A technology knowledge audit will help you discover where the gaps exist. The key to a successful audit is establishing a safe atmosphere where people feel comfortable admitting their need for training.

Identify super-users for each system. Make sure they get the training to serve as in-house trainers for other staff. However, don’t task someone with that responsibility without taking into consideration how it impacts their existing responsibilities.

Create incentives for training. Build required technical proficiencies into position descriptions. For example, the CEO must know how to transfer a phone call. Think beyond the obvious.

  • Who would benefit from the data in each system? Who needs viewing rights? Reporting rights?
  • Who should be cross-trained? For example, who needs CMS training so they can update the website when a co-worker is on vacation?

Hold people accountable for the technology knowledge you expect them to have. And, in turn, provide opportunities and resources for continual training—for example, technology user conferences, vendor training sessions, staff brown bags, and an online library of resources.

Providing the resources for training and documentation will help your association develop an internal culture of learning and ensure you receive the maximum return on your technology investment.


Flickr photos by JasonParis and Fred Rockwood

The professional development advantages of MOOCs

(Tech Tips, Innovative Ideas, Dear Del) Permanent link

e-learning lab

MOOCs—massive open online courses—aren’t in the news as much as they were a few years ago when popular MOOCs like Coursera and EdX first arrived on the scene. However, MOOCs are growing. In 2014, 400 universities offered more than 2,400 courses to 17 million students around the world.

In 2013, the majority of EdX students were male and based outside the US, according to a research team from Harvard and MIT, the co-founders of EdX. The average student was 29 years old and held a bachelor’s degree. However, researchers also found that the number of older, female, and US-based students is rising. [source]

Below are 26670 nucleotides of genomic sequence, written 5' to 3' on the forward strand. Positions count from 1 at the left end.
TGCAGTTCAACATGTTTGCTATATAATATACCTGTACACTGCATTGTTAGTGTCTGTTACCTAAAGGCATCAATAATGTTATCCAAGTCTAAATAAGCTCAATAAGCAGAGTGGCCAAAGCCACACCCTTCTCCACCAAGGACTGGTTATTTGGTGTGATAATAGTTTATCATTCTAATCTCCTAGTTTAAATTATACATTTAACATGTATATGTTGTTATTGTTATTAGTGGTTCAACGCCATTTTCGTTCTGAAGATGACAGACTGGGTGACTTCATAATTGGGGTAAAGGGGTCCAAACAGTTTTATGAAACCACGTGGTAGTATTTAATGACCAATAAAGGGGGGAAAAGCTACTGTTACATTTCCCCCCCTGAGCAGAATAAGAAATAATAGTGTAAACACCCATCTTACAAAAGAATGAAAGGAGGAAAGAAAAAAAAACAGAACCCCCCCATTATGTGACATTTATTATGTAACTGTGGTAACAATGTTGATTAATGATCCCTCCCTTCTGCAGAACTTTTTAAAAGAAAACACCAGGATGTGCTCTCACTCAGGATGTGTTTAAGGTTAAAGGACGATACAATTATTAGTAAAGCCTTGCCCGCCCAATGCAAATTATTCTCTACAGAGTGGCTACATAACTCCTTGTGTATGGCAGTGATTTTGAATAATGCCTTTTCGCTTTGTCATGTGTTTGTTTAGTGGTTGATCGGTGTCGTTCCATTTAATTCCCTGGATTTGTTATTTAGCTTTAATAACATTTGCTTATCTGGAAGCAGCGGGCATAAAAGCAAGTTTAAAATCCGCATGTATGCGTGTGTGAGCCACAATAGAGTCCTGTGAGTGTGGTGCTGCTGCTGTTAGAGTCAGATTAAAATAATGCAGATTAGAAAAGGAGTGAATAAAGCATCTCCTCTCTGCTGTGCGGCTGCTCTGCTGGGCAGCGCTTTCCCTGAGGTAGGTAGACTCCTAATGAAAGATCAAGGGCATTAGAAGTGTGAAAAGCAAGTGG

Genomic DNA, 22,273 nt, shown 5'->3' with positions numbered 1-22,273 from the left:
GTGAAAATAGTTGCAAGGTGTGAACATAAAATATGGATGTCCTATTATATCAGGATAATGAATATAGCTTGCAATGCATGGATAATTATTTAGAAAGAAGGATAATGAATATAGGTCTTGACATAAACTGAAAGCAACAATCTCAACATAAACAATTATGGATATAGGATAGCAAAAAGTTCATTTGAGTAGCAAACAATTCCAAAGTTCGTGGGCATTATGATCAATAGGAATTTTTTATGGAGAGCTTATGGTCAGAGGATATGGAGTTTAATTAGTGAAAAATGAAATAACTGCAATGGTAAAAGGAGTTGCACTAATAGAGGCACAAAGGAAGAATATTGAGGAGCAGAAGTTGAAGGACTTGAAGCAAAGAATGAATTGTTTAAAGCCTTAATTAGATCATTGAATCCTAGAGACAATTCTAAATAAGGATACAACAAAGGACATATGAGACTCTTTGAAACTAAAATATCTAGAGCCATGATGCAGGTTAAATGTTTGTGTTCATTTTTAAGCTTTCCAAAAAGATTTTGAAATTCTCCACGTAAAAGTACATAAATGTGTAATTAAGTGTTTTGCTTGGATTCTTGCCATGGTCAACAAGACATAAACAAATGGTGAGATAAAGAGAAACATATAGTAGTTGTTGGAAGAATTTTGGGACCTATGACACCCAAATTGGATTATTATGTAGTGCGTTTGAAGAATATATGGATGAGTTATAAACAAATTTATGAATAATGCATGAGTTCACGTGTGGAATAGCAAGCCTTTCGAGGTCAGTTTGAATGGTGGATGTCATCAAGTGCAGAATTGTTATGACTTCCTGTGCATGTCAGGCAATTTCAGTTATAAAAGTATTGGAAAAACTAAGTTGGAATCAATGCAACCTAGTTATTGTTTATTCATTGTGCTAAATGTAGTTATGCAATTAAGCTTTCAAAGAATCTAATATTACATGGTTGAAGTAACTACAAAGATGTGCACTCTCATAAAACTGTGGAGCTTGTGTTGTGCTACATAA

MOOCs vs. online degree programs

You might be wondering what the difference is between a MOOC and an online degree program, like the University of Phoenix. For one, MOOCs are truly massive. Thousands of students might be enrolled in a single course.

MOOCs are less expensive than online degree programs. Courses are free unless you want to pay for credit and certification. Even then, the cost is minimal.

MOOCs are open; they have no admittance requirements. You can take courses from a variety of university professors, perhaps University of Pennsylvania for one course and Harvard for another.

There’s a good chance that people in your industry or profession are looking at MOOCs as a professional development option. Once they take a MOOC, like I did, they may well have new expectations for online education.

My path to a MOOC certification

As a lifelong learner, I am constantly honing my digital and content strategy expertise by reading, attending industry conferences like the Intelligent Content Conference, and participating in online discussions. In one such discussions, I learned about a content strategy specialization offered by Northwestern University through Coursera.

The MOOC learning experience

The format for a MOOC varies depending on the course. You can usually expect a combination of learning formats:

  • video lectures
  • group discussions
  • online/offline reading
  • discussion forums
  • quizzes
  • homework
  • peer review

My specialization consisted of two courses and a capstone project. Grades were based on progress through coursework, discussion participation, homework, and peer review. I reviewed the case study homework of my peers and they reviewed mine.